In my week of self-nurturing and post-mortem relationship analysis, I figured out I’d strayed from my genuine self in the last year. One observation that surfaced right away was that I hadn’t bought or been lost in music for over a year.
Like a drowning woman seeking air above the waves, over the last week, I sought music, musicians, stories about musicians, people who like to talk about music and the emotional and ethereal feelings associated with notes, voices and lyrics. My music deficit hit home one night while I was staring at the list of unwatched shows on the DVR. I half-heartedly clicked on The Voice. I watched the first blind audition of season 10. My heart felt instantly fuller. I adore the positive camaraderie of the coaches and their encouragement of the contestants on their team. I could relate to their comments about the music and performances. Yes, The Voice is one of those formulaic popular shows aimed at the masses that some people are too esoteric to watch, but I love the formula. It works. There’s hope, humanity, personal development and MUSIC! Since watching the first four episodes of season 10, I’ve purchased 17 songs and listened to hundreds more — everyone from Bread to Bob Mould (bread mold?;).
I find myself in the lyrics and melodies. The songs stir up memories, feelings, daydreams, hope and ideas. They simultaneously take me back and move me forward. The perfect inspiration for reflection and evolution.
I went to church for the first time in over a year. I have eclectic taste in music and religion. I take bits and pieces from different structured religions and make them my own. I found a congregation that fits my spiritual needs fairly well. Last Sunday morning, the music director played two Prince songs on the piano. As he sang and plucked the keys to “Purple Rain”, he could barely contain his energy. His foot tapped excitedly and his body swayed on the bench. He was feeling it. So was I. Which reminds me of Marianne Williamson’s quote about musicians being like priests, getting the whole room on the same heartbeat.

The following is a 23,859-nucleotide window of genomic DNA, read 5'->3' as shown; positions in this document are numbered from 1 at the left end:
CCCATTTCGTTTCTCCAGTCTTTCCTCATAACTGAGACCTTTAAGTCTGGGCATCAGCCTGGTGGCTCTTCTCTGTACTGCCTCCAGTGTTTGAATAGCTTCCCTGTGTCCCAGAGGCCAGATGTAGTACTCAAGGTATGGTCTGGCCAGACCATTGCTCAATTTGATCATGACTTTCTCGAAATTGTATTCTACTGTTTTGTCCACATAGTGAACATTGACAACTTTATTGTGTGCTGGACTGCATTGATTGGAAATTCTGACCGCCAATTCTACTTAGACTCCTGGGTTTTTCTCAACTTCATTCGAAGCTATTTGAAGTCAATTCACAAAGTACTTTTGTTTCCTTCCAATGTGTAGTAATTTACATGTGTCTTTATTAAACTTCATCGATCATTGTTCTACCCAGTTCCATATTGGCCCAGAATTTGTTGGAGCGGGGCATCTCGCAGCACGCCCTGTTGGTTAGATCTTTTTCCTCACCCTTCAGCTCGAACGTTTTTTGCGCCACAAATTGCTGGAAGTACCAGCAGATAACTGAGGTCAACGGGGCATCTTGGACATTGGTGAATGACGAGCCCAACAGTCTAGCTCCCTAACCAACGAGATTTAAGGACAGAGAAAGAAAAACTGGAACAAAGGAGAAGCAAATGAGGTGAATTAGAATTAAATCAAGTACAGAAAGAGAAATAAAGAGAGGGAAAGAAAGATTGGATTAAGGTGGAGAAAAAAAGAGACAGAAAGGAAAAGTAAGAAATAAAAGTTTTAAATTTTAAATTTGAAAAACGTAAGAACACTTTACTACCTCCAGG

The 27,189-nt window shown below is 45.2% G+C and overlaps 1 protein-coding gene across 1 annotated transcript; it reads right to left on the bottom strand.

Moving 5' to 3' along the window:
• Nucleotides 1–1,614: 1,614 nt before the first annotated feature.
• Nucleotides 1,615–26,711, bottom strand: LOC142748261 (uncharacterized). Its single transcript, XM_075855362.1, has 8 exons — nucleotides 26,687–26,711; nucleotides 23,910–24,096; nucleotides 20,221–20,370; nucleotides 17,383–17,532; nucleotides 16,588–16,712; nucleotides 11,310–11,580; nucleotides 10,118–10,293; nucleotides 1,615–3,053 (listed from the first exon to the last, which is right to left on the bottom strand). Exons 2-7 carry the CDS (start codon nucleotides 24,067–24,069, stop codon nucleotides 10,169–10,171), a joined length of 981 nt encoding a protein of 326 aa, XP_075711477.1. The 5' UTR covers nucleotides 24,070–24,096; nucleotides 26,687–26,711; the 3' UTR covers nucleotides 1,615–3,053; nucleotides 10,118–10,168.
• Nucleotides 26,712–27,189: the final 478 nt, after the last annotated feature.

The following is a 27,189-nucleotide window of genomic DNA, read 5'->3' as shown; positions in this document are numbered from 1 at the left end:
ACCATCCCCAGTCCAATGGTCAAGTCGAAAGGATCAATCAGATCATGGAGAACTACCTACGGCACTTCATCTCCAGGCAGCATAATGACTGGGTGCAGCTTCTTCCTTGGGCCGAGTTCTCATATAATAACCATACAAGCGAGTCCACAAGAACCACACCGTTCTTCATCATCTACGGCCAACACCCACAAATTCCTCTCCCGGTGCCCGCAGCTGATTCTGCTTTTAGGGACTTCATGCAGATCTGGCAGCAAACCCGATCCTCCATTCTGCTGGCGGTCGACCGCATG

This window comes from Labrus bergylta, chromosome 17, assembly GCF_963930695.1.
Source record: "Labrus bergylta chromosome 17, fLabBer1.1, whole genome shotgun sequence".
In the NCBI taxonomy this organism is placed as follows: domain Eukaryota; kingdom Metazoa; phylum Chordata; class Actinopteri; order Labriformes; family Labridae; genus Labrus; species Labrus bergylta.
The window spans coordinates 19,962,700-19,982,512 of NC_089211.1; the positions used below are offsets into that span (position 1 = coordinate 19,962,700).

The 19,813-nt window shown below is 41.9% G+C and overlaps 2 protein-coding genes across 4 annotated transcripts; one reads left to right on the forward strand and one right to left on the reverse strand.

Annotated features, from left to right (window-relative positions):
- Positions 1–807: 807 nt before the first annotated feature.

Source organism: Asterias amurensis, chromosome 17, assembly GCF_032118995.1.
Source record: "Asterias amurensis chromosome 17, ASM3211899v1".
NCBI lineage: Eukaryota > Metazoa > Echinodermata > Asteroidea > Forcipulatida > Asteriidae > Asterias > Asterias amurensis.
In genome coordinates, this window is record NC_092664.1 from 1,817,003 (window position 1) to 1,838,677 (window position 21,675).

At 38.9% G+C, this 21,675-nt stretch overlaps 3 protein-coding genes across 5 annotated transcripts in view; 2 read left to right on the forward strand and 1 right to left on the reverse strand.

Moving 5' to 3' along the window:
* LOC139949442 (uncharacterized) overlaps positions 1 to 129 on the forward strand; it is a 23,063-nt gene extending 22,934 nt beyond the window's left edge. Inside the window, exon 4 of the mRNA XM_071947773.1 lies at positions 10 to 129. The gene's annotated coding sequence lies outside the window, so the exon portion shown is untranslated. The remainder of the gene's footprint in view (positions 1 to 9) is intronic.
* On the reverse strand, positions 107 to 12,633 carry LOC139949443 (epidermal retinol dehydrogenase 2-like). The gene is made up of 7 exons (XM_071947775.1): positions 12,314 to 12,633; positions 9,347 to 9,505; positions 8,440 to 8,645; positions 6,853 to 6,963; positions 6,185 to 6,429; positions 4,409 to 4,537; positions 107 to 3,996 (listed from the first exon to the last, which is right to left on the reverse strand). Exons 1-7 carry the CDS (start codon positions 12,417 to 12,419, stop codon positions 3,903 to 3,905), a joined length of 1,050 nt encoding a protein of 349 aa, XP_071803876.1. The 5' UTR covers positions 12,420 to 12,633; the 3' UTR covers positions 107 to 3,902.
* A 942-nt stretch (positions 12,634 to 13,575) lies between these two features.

During the service, a speaker read Mary Oliver’s poem, The Journey (one of my all-time favorites) and later quoted Oliver Sacks (neurologist, writer, studier and lover of music). I had just finished Sacks’ autobiography, On the Move, the night before and hadn’t had anyone to discuss it with. I was bursting to share the gems of wisdom found within it. I later told the speaker of my appreciation for her taste in authors and poems. I chatted easily and vibrantly with the sweet people who welcomed me there. I met nurses, social workers, music directors, special ed. teachers and retirees. Their inclusiveness felt warm and peaceful. Their positive outlooks breathed life into my spirit. I felt at home in that sanctuary.
Others who relate